Wagyu BREEDPLAN EBV’s explained



An animal’s breeding value is its genetic merit, half of which will be passed on to its progeny. While we will never know the exact breeding value, for performance traits it is possible to make good estimates. These are called Estimated Breeding Values (EBVs). The EBV is, therefore, the best estimate of an animal’s genetic merit for that trait. EBVs are expressed as the difference between an individual animal’s genetics and the genetic base to which the animal is compared.


An accuracy value is presented with every EBV and gives an indication of the amount of information that has been used in the calculation of that EBV. The higher the accuracy, the lower the likelihood of change in the animal’s EBV as more information is analysed for that animal or its relatives.

Accuracy Range                  Interpretation

o   Less than 50% = Low accuracy and should be considered a preliminary estimate. The EBV could change substantially as more performance information becomes available.

o   50 – 74% = Medium accuracy, usually based on the animal’s own records and pedigree.

o   75 – 90% = Medium-high accuracy and usually includes some progeny information. Becoming a more reliable indicator of the animal’s value as a parent.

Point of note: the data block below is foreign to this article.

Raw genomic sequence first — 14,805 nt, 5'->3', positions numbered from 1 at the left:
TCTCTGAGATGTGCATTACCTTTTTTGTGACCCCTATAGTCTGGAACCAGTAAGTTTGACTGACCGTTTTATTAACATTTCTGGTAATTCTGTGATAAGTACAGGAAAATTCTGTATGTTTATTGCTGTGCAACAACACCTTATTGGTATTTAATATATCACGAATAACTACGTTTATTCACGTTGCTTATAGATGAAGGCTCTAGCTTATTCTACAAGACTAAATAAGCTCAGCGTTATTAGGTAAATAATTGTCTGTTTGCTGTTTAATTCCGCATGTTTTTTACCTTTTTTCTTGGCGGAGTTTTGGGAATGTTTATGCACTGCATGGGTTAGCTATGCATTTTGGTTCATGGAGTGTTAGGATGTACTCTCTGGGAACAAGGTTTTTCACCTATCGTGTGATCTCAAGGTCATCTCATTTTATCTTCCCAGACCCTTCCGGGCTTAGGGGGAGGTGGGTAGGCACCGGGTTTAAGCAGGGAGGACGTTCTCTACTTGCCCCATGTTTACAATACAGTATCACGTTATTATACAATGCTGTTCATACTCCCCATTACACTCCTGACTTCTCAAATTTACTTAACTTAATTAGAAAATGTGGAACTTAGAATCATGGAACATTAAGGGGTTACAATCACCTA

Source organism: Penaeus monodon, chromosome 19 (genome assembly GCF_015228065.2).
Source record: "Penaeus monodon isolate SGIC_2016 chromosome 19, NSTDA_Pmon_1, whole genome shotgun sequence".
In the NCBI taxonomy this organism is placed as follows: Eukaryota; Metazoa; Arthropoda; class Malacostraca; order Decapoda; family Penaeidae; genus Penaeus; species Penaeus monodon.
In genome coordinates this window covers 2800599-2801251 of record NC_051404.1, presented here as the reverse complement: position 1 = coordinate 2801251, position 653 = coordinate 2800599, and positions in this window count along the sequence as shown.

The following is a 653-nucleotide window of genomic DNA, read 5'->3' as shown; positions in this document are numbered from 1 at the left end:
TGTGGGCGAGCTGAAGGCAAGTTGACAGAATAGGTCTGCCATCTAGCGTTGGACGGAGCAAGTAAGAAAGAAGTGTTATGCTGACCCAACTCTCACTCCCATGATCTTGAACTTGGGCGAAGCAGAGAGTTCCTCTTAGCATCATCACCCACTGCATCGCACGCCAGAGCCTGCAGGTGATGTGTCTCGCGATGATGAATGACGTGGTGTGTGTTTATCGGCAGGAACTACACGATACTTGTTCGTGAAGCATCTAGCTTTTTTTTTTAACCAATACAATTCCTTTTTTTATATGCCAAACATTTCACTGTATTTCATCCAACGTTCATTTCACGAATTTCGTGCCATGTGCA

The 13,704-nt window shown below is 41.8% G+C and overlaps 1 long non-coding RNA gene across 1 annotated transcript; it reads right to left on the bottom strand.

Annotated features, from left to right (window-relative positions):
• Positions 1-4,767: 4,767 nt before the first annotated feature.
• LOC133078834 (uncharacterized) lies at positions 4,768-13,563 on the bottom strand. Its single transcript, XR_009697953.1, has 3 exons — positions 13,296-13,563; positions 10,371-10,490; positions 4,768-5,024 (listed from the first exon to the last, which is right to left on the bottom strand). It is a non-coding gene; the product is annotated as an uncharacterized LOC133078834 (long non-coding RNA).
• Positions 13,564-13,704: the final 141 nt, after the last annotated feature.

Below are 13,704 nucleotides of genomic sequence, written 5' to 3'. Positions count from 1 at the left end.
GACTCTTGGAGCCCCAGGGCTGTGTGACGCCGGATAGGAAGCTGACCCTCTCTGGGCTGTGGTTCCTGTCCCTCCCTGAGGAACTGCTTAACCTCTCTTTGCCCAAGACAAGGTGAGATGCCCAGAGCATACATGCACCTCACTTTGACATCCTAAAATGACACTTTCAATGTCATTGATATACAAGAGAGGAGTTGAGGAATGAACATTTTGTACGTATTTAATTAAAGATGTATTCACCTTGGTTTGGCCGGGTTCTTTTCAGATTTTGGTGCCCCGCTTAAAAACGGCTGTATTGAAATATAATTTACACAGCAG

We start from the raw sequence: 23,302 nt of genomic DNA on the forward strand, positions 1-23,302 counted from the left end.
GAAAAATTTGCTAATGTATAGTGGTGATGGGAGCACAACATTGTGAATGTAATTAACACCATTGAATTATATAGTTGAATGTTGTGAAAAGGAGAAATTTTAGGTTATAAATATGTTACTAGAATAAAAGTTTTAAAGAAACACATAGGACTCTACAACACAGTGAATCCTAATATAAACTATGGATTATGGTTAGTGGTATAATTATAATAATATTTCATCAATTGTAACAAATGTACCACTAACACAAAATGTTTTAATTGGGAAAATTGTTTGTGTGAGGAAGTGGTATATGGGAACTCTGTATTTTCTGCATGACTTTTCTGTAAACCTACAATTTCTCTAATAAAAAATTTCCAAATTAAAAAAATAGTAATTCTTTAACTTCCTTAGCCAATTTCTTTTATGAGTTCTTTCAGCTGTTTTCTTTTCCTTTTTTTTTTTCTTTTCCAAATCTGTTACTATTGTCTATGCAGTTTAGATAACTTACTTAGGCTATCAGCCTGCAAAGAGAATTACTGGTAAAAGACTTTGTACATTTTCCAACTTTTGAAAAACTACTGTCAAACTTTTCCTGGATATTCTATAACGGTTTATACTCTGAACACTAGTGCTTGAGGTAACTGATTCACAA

o   90% and above = High accuracy.


  • GL: Gestation Length EBV (days) is based on AI records. Lower (negative) GL EBVs indicate shorter gestation lengths which generally relate to lighter birth weights and easier calving.
  • BWT: Birth Weight EBV (kg) is based on the measured birth weight of animals, adjusted for dam age. The lower the value the lighter the calf at birth and the lower the likelihood of a difficult birth. This is particularly important when selecting sires for use over heifers calving at 2 years of age.


  • 200-Day Milk EBV (kg) is an estimate of an animal’s milking ability. For sires, this EBV is indicative of their daughter’s milking ability as it affects the 200-Day weight of their calves.
  • 200: 200-Day Growth EBV (kg) is calculated from the weight of animals taken between 80 and 300 days of age. Values are adjusted to 200 days, and dam age. This EBV is the best single estimate of an animal’s genetic merit for growth to early ages.
  • 400: 400-Day Weight EBV (kg) is calculated from the weight of progeny taken between 301 and 500 days of age, adjusted to 400 days and dam age. This EBV is the best single estimate of an animal’s genetic merit for yearling weight.
  • 600: 600-Day Weight EBV (kg) is calculated from the weight of progeny taken between 501 and 900 days of age, adjusted to 600 days and for dam age. This EBV is the best single estimate of an animal’s genetic merit for growth beyond yearling age.


  • SS: Scrotal Size EBV (cm) is an indicator of male fertility in regard to semen quality and quantity in Western cattle breeds. Higher (positive) EBVs indicate higher fertility. There is also a favourable genetic relationship with age of puberty in female progeny. The relationship between scrotal size and fertility in Wagyu is assumed, but not proven.